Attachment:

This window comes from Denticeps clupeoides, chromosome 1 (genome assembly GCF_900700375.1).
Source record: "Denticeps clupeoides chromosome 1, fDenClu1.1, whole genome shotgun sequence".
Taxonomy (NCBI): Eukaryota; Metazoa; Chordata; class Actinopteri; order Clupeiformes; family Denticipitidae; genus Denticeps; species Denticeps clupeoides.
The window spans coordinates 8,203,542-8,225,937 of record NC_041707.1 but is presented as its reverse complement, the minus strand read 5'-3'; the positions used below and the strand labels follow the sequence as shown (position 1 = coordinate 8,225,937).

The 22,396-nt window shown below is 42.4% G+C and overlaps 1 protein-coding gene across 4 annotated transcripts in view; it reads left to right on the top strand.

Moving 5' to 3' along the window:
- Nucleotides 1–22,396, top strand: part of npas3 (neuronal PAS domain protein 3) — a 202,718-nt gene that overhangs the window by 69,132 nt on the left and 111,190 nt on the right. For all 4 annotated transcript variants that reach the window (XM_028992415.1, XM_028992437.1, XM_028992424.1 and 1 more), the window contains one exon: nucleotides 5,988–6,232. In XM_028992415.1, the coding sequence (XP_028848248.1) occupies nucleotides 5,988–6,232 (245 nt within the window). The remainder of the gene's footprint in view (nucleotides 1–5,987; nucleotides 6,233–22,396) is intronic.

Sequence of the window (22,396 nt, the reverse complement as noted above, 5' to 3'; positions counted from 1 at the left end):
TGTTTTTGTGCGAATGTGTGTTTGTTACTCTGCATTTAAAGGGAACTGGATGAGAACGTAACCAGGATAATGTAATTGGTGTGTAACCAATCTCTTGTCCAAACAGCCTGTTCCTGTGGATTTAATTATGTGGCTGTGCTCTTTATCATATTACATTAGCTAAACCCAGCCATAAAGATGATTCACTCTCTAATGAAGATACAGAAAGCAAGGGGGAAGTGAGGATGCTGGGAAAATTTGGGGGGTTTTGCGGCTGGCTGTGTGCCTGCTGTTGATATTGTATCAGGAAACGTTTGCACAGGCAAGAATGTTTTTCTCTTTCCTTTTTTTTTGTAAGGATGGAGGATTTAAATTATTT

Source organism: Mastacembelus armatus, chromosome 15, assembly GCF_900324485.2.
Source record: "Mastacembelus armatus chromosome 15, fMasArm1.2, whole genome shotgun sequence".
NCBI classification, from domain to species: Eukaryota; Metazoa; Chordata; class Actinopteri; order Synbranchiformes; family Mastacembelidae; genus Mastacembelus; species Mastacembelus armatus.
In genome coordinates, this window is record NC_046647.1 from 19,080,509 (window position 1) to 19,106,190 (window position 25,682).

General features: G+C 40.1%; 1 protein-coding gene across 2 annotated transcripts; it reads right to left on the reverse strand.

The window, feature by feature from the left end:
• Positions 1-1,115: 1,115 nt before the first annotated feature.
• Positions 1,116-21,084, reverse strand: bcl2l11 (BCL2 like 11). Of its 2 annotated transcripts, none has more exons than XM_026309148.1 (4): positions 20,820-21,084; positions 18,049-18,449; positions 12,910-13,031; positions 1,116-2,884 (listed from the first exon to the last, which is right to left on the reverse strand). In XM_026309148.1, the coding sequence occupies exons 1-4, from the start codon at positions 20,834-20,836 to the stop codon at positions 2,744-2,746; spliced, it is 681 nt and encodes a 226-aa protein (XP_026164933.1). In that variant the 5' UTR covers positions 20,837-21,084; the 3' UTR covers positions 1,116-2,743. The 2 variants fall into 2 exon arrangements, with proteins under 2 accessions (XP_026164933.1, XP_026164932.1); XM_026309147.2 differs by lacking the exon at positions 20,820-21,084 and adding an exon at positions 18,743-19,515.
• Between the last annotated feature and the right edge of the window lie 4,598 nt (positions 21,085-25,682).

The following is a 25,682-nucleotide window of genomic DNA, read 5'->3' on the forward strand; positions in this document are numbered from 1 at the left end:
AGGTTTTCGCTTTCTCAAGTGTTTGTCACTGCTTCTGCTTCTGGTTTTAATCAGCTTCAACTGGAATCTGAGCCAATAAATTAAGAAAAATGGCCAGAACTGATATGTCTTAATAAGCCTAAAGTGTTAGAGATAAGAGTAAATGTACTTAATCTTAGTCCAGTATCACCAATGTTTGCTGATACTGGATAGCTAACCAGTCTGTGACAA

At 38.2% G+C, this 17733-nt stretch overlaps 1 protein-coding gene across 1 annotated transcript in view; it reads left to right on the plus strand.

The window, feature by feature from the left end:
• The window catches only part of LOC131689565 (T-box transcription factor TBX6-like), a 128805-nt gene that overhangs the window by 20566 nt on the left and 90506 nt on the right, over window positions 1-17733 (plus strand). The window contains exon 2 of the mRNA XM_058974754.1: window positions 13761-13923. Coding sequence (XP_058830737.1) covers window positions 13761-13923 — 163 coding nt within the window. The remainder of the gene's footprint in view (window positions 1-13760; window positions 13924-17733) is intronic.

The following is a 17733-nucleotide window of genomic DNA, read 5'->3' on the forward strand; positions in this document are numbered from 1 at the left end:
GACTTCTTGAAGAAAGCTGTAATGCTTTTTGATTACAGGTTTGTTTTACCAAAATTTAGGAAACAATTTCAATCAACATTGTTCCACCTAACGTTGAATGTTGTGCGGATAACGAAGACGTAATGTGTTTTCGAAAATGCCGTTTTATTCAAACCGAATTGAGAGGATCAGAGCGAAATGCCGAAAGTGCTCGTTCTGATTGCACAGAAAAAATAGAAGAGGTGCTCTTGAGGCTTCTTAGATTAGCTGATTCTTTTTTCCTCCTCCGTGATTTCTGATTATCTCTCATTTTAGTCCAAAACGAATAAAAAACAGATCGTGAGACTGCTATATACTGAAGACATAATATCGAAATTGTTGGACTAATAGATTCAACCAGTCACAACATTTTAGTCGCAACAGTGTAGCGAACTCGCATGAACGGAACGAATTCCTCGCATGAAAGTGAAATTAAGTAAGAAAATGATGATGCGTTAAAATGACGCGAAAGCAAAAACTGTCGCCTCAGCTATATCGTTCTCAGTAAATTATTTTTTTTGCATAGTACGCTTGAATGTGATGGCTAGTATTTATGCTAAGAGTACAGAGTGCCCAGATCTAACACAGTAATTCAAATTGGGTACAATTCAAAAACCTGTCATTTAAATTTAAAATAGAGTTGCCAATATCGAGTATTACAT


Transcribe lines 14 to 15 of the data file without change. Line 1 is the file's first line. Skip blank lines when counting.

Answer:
General features: G+C 40.1%; 1 protein-coding gene across 2 annotated transcripts; it reads right to left on the reverse strand.

The window, feature by feature from the left end: